A big part of our work at SA: McMaster is processing the legacy collections associated with decades of archaeological work by faculty and students in the McMaster anthropology department. We are tracking our progress and site information here, and also have a series of posts planned that detail what is involved in working with legacy collections.
While artifact storage, labelling, and condition vary by site, working with legacy collections generally involves establishing or clarifying site and artifact context and repackaging the archaeological material to ensure long-term stability.
- Reuniting artifacts and associated records is key to our work and is usually the first step when working on a legacy site. This can range from a search for when a site was excavated and by whom, deciphering artifact labels that often relate to site provenience, or tracking down field notes and/or catalogues that record artifact details and provenience.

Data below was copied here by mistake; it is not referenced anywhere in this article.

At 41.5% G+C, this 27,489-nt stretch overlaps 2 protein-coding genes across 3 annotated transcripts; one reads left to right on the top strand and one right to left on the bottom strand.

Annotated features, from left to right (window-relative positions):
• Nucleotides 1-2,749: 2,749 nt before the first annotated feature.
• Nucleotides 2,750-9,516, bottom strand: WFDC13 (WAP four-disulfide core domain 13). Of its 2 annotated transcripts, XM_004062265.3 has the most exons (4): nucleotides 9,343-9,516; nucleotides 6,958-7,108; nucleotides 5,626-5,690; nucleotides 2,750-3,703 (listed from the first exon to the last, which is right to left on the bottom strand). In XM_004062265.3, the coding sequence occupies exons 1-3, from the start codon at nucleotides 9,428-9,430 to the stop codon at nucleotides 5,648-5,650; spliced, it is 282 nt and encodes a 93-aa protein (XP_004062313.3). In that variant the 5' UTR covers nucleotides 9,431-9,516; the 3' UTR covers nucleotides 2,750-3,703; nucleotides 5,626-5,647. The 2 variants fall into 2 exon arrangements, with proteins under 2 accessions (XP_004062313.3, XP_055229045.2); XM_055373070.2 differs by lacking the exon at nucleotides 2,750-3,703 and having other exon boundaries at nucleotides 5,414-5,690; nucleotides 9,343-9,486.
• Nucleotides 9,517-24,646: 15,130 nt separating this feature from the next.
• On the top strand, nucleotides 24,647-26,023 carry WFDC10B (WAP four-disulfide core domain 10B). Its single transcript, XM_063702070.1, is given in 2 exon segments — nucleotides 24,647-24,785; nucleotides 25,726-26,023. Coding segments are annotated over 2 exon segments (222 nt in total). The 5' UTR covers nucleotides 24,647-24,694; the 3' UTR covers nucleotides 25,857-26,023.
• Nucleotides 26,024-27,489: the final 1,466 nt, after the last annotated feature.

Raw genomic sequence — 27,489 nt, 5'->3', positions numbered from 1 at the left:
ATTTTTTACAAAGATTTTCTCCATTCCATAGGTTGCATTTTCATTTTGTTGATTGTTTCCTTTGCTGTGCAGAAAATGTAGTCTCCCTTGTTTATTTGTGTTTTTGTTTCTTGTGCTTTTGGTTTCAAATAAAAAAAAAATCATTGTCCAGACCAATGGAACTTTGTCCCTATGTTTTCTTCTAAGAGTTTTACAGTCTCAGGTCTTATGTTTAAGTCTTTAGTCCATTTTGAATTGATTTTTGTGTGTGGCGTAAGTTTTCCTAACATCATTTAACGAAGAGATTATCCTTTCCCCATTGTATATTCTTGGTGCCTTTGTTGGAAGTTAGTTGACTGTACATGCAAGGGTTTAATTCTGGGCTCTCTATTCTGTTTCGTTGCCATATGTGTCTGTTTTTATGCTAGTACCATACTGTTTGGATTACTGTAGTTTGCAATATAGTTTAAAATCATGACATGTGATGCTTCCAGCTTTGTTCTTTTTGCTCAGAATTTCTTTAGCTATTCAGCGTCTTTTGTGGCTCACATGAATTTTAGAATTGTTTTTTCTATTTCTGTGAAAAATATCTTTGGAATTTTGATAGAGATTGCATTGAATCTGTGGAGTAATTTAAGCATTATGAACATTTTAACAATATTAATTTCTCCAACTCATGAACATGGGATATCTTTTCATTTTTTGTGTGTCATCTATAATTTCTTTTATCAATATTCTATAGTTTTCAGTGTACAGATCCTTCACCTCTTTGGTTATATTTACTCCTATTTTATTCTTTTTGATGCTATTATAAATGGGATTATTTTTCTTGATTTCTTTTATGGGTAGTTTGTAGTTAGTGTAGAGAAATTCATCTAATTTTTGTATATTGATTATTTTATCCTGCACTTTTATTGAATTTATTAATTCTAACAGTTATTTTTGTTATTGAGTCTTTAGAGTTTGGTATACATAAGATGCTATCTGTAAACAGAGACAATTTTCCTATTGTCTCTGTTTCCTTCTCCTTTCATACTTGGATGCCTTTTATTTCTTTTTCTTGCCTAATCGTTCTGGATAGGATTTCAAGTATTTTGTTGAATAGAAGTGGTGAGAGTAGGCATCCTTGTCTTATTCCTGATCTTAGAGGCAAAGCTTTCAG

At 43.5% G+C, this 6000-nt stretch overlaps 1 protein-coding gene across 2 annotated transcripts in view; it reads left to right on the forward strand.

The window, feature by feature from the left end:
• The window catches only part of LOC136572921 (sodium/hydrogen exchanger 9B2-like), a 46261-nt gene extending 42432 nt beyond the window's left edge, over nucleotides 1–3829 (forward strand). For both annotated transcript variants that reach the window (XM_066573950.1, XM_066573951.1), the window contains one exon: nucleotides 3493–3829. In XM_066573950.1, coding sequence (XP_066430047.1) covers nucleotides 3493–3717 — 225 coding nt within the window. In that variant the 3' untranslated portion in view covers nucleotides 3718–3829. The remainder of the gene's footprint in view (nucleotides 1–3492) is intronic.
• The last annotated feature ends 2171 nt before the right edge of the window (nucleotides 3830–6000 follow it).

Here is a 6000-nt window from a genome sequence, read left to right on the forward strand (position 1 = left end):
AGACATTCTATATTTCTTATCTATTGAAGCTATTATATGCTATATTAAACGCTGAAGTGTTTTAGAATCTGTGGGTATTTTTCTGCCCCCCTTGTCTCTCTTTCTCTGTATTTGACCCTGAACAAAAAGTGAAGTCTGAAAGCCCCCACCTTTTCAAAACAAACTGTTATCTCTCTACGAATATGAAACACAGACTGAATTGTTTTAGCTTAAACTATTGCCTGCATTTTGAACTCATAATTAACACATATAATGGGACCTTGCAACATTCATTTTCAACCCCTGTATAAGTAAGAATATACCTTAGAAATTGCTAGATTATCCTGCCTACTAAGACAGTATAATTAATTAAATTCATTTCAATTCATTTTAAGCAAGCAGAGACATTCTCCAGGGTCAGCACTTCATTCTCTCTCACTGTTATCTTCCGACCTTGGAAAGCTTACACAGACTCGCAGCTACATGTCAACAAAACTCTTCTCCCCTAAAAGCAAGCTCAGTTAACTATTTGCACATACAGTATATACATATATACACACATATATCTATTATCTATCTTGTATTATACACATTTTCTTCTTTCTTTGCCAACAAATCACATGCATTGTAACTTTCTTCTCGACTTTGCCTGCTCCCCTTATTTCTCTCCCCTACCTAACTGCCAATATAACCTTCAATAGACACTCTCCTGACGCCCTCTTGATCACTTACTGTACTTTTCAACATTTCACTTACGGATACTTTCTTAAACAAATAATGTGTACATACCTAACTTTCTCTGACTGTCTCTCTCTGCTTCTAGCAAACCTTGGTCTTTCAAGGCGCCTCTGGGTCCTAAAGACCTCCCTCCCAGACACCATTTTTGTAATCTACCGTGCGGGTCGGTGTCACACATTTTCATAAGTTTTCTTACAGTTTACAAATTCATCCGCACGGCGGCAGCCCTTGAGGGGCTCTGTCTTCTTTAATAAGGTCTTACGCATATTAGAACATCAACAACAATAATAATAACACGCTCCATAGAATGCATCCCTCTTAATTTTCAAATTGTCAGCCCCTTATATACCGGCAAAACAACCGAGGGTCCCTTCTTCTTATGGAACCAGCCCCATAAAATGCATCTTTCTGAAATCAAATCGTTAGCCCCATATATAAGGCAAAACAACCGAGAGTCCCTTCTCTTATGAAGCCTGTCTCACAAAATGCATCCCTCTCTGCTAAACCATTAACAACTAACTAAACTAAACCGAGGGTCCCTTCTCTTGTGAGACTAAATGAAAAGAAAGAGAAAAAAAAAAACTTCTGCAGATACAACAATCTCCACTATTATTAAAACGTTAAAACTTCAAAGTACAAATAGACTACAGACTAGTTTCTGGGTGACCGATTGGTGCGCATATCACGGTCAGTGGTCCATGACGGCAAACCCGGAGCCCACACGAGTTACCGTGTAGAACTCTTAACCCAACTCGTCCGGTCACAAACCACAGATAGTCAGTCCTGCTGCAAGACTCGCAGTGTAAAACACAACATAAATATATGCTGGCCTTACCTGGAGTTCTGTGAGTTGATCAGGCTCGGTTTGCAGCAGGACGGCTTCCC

- The main focus of our work is repackaging artifacts into appropriate archival bags/containers to ensure the long-term integrity of the archaeological material. While repackaging is done to remove artifacts from continued contact with deteriorating and off-gassing materials, the added benefit is often more efficient use of box space.
It is important to SA to make archaeological material available and accessible, and while it sounds obvious, this involves knowing what is stored on-site. Processing legacy collections has led to the discovery of archaeological material and sites that were previously undocumented as being stored here at SA McMaster.
As the number of processed boxes increases, so does our ability to make archaeological material available. We receive requests for access to material based on artifact type, site, archaeologist, region, etc., so more information means more connections are possible.
Please stay tuned for upcoming posts highlighting the successes and challenges of our work with McMaster’s legacy collections.